Stretching the truth 

Q: I am a 38-year-old male, married and with two children. I have a spandex fetish that I have had to hide from my wife because it would hurt her if she knew I wore the stuff in public. I often wonder if I have an abnormal behavior? She thinks it’s perverted. Typically, I will spend my lunch hour at a crowded shopping mall and I will wear some tight, form-fitting spandex shorts with a seamless crotch. I will keep my anatomy hidden under my sweater or jacket until I see a woman I want to show off my body to. Then I will pivot my body to accommodate her view only and, using my sunglasses, turn my head as if I were looking on but I look to catch her gaze. What follows is a euphoria that is hard to explain. Can you offer any ideas as to what I am doing, and why is this so addictive?

A: Anything that provides a rush of euphoric excitement — whether gambling, sledding, shopping or flashing — is "addictive" in the sense of habit-forming. When your behavior is out of control, when you feel guilty or bad after the rush is over and keep losing the struggle to refrain from repeating it, you have a compulsion that needs treatment. The reasons for your particular kink, or any, for that matter, lie in your formative years. Your spandex thing is abnormal in that not a whole lot of people get the kick out of wearing it that you do, and they don’t feel compelled to hide that from their spouse. Keeping such a deep, dark secret can't be great for your marriage, but it's your decision.

Q: My husband and I are having a sexual problem. He can only ejaculate when one of us gives him a hand job — and not all the time even then. He says I sexually excite him but I'm beginning to think I don't. It is getting to where he doesn't even want to try and have sex with me anymore. I don't know what to do.

A: Are the two of you new to sex together? A man used to solo sex often cannot get accustomed to the feel of achieving an orgasm in any other way. If that's the case, let him know that you're willing to finish him with your hand after other sex or that it's fine with you if he does it himself. (And let it be fine that he does; what kind of friction he requires has nothing to do with your attractiveness.) If there's more going on here than this — if, for instance, he wants some other sort of stimulation that he hasn't asked for, and you have urged him to express himself — a consultation with a sex therapist might prove helpful.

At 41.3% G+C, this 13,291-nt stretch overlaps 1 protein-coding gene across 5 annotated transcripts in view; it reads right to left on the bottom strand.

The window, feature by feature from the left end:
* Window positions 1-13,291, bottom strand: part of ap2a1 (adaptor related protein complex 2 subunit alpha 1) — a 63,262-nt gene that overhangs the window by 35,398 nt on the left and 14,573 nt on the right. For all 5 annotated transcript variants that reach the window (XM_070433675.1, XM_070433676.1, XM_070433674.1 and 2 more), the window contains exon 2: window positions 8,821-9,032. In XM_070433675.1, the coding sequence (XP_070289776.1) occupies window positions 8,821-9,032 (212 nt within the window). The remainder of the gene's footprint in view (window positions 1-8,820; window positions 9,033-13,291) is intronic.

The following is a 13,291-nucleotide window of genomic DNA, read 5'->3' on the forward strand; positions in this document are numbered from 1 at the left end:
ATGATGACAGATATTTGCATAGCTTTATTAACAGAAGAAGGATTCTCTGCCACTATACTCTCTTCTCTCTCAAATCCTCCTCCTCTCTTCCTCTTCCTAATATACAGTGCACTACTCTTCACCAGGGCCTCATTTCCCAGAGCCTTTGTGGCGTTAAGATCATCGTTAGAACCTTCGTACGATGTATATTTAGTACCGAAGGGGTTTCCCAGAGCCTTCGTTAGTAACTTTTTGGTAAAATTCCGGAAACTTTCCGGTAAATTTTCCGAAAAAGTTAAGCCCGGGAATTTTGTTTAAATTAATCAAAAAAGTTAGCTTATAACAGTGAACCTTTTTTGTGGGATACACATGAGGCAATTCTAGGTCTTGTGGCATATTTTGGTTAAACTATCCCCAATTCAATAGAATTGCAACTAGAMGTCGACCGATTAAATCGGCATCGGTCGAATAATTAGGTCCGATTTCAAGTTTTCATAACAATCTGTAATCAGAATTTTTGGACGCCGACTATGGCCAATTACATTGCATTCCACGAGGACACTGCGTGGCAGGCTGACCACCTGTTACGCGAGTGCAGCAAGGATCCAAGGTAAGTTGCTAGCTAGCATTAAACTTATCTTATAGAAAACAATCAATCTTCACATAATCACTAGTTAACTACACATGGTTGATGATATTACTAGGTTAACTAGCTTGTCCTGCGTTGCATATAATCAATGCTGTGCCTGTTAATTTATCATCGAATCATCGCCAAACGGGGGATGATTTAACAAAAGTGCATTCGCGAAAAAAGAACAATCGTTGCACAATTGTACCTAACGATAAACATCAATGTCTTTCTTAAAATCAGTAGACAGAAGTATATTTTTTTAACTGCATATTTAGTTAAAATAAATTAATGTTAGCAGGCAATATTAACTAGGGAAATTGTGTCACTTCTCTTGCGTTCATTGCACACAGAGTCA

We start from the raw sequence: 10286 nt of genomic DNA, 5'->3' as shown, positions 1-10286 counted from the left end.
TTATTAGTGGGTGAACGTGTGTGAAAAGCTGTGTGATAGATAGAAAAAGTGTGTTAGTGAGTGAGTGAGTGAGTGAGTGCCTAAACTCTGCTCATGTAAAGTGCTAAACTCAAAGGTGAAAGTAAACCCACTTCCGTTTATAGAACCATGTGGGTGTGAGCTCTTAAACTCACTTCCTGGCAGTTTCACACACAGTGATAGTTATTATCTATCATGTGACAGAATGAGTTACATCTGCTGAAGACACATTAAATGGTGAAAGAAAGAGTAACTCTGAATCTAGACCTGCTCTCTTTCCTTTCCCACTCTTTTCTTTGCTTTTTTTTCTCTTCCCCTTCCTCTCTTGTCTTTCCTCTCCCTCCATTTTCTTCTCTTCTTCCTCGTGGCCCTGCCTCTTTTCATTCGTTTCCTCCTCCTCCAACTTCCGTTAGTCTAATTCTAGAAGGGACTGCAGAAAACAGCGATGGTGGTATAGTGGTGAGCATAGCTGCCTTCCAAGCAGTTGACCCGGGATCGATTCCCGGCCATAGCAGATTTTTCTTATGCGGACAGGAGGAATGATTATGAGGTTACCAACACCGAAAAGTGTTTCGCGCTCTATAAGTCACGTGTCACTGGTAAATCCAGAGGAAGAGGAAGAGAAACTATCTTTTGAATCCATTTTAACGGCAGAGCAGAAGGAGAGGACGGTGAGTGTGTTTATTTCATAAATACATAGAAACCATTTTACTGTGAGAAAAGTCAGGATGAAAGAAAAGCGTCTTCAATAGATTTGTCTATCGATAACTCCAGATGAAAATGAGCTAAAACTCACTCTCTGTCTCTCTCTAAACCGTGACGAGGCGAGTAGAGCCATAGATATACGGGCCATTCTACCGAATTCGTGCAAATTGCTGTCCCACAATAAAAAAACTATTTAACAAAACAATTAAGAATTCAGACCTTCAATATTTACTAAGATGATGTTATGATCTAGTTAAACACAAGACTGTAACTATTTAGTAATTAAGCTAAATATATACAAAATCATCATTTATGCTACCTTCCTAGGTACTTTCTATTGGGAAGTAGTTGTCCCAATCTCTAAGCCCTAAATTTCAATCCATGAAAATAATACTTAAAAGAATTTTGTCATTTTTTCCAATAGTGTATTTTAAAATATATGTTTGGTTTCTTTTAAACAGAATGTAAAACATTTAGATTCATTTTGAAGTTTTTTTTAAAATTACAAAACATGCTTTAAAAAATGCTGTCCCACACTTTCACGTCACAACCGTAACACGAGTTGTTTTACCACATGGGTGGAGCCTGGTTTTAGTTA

Q: I am currently dating a wonderful man, and I want us to enjoy a variety of sexual positions. However, we have encountered a slight problem: when I get excited, I tend to squeeze his penis out of my vagina. This is particularly troublesome when I am on top. Even moving slowly, I tend to push him out. Any suggestions how to prevent this from happening, or is there some "trick" to this position that I don't know?

A: Best thing I can suggest is Kegel exercises to strengthen your pelvic grip. These can be described in detail in most sexuality texts.

Q: I don't know what to do about a situation that has been going on for three months or so. I am a 20-year-old female in college. I live with another female of the same age and situations. I have found that I like to use various vegetables to masturbate with: carrots, cucumbers, zucchini and the like. One day my roommate was coming in the door. In a hurry to hide the evidence I put the carrot back into the refrigerator, not really thinking what was going on. Later that evening I saw my roommate eating that carrot and I got really wet and horny. I have been doing this on purpose ever since. I just love watching her eat vegetables that have been inside me. But now, one of my friends who is a biology major told me that my roommate might contract an illness from me because of this. Is this habit of mine as unsafe as my friend says it is? And do I tell my roommate what I have been doing or should I just stop doing it?

A: It's not only unsafe, it's nasty. Buy yourself a dildo or your own private carrot, quit pilfering the community veggie bin, and keep your horny eyes off any candy canes. The less said here the better, unless you want to start the new year looking for a new living situation. Isadora Alman is a licensed marriage counselor and a board-certified sexologist. You can reach her online at her Sexuality Forum (www.askisadora.com) or by writing to her care of this paper. Alas, she cannot answer questions

Speaking of Love & Sex, Ask Isadora

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